“We’re feeling really good about this second mission,” he said. “I fully expect the second flight to go to orbit, but we’re going to see minor anomalies.” Probably his biggest concern is igniting and flying Alpha’s second stage, which was not tested during the first launch.

The hardware for flight two is already on site at Vandenberg. Markusic said the company is still waiting for final range availability and launch approval from the Federal Aviation Administration, but there is a tentative launch date set for July 17.

A rocket with no place to go

Markusic founded Firefly in 2014 with the intention of joining the new space race to revolutionize access to orbit and bring down costs. However, he soon found out that running a launch company was an expensive proposition and had to shutter Firefly in mid-2016 for about half a year. That’s when Polyakov swooped in to provide about $200 million and reboot the company.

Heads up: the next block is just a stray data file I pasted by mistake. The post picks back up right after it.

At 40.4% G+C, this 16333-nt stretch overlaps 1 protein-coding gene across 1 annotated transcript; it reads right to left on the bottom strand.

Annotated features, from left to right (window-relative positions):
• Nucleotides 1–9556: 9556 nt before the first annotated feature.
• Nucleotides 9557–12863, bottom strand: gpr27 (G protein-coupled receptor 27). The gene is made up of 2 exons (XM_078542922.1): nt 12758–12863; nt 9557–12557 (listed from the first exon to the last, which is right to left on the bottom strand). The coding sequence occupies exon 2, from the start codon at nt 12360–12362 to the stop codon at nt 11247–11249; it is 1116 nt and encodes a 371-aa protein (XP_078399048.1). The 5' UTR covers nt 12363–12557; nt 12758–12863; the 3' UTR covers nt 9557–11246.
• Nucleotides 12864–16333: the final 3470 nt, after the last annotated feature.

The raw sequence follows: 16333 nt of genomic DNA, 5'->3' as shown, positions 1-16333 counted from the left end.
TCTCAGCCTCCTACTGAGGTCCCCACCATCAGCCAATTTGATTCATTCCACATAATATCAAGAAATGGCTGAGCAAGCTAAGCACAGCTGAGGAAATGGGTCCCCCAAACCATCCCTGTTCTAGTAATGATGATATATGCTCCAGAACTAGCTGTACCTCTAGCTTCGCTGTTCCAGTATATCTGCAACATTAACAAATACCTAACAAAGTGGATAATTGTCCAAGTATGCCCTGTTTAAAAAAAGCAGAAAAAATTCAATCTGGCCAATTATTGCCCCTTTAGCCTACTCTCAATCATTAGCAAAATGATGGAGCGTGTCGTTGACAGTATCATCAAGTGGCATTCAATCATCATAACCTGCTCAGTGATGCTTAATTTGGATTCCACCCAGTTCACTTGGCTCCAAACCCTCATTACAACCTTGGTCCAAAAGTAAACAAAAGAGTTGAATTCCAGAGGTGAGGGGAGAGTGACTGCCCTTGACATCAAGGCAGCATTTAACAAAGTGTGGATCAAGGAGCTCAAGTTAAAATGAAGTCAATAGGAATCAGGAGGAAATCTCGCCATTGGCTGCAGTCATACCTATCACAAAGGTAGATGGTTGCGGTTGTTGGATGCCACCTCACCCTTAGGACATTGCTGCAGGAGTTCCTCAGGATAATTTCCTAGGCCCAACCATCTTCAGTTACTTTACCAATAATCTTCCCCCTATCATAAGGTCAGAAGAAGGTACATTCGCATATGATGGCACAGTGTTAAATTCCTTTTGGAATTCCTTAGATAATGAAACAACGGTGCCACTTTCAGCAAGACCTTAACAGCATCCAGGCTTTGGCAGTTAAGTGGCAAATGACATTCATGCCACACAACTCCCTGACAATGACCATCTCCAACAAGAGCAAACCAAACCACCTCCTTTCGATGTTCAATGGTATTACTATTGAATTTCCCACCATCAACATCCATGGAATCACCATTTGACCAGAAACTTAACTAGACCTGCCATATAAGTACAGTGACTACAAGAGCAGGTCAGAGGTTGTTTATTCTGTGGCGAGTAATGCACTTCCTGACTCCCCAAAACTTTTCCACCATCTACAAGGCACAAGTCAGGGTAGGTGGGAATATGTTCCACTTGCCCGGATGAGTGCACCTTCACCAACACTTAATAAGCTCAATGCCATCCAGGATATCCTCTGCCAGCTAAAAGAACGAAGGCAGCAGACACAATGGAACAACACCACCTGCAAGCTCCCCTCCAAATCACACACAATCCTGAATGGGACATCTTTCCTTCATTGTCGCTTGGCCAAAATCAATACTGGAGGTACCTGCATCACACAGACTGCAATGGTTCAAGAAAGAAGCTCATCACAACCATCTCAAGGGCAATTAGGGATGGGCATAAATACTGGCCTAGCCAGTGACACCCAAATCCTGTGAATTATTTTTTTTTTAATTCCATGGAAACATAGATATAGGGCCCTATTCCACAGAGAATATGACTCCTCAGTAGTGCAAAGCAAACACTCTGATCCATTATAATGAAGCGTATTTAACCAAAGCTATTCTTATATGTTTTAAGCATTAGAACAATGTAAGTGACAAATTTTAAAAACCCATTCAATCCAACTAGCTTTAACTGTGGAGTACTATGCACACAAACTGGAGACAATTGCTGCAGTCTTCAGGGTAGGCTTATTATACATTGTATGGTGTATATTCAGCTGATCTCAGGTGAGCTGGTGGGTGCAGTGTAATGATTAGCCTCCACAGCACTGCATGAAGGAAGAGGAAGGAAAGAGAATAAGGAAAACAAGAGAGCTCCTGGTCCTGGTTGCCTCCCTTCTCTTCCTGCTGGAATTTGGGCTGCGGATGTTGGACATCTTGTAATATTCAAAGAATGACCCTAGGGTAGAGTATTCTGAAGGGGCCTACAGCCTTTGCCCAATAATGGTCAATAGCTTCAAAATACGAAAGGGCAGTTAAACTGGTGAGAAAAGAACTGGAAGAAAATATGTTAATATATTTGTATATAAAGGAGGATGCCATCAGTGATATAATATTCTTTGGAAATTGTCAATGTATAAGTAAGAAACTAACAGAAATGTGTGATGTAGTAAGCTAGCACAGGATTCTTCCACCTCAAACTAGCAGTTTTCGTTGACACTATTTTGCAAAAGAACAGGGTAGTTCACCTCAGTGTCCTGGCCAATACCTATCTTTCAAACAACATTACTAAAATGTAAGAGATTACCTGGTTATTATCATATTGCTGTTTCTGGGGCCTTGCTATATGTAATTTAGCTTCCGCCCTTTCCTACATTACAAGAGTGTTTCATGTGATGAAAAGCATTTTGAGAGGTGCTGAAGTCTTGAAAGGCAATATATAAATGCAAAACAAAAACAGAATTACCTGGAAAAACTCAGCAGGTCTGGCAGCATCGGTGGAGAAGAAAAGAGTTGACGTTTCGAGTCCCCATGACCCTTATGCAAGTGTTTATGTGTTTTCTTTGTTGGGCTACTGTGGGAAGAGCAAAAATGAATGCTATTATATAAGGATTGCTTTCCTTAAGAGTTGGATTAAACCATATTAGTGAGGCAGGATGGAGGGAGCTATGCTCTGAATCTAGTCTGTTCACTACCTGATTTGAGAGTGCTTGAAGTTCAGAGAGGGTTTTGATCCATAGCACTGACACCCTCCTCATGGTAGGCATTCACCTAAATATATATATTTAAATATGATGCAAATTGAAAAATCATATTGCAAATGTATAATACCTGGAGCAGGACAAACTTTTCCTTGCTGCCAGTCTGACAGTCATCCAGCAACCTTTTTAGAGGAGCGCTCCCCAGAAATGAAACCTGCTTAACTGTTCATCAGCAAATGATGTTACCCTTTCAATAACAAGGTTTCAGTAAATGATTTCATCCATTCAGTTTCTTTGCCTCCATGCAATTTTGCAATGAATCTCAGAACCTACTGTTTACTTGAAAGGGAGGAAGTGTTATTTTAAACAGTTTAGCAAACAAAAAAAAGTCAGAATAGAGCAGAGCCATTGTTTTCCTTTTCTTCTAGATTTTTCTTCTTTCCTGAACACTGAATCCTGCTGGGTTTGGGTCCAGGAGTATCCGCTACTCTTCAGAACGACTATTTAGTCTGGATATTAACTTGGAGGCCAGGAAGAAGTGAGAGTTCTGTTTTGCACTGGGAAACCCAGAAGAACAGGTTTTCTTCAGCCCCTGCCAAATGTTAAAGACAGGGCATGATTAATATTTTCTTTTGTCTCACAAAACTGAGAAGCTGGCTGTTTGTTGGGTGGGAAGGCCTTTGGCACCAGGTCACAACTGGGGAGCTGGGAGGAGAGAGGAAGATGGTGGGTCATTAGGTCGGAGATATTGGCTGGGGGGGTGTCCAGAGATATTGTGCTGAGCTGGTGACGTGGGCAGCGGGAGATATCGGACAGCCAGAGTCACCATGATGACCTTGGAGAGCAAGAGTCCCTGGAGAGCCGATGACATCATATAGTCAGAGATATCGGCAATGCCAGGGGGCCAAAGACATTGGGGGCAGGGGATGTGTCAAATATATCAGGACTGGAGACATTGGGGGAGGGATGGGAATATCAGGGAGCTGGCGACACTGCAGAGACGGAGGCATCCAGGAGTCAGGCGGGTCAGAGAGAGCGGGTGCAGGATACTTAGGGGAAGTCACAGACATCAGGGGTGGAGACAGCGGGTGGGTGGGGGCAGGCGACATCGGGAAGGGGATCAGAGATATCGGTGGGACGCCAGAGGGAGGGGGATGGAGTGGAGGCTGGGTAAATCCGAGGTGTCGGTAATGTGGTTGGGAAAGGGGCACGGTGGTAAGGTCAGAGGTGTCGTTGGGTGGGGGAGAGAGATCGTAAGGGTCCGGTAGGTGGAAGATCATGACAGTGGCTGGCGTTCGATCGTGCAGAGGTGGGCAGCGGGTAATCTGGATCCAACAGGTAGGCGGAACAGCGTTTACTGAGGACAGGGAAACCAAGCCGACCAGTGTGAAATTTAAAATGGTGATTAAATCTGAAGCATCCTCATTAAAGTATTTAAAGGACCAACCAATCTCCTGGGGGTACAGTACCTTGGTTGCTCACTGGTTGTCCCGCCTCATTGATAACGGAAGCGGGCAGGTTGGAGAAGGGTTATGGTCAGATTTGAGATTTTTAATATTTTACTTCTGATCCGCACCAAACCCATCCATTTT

“Firefly has been difficult from day one,” Markusic said. “Every inch has been a struggle. But I think there’s a lot of character in this company, and we’re used to adversity.”

Markusic did not expect success on Alpha’s first flight, and he was pleased with the overall performance of the rocket’s first stage. Following the flight, he and his team were eager to get Alpha back to the launch site for a second attempt to show what the rocket could do. In December they had completed production of the first stage of the next Alpha rocket.

By that time, in an effort to placate US regulators, Polyakov had stepped back from his day-to-day involvement at Firefly. However, he still retained significant ownership of the company. Then, late last year, the US Air Force and Committee on Foreign Investment decided that it wasn’t enough and demanded that Polyakov sell his interest in Firefly. This led to a standoff for several months before Polyakov eventually and unhappily acquiesced. Following the sale he accused US regulatory officials of betraying him, saying, “I hope you now are happy. History will judge all of you guys.”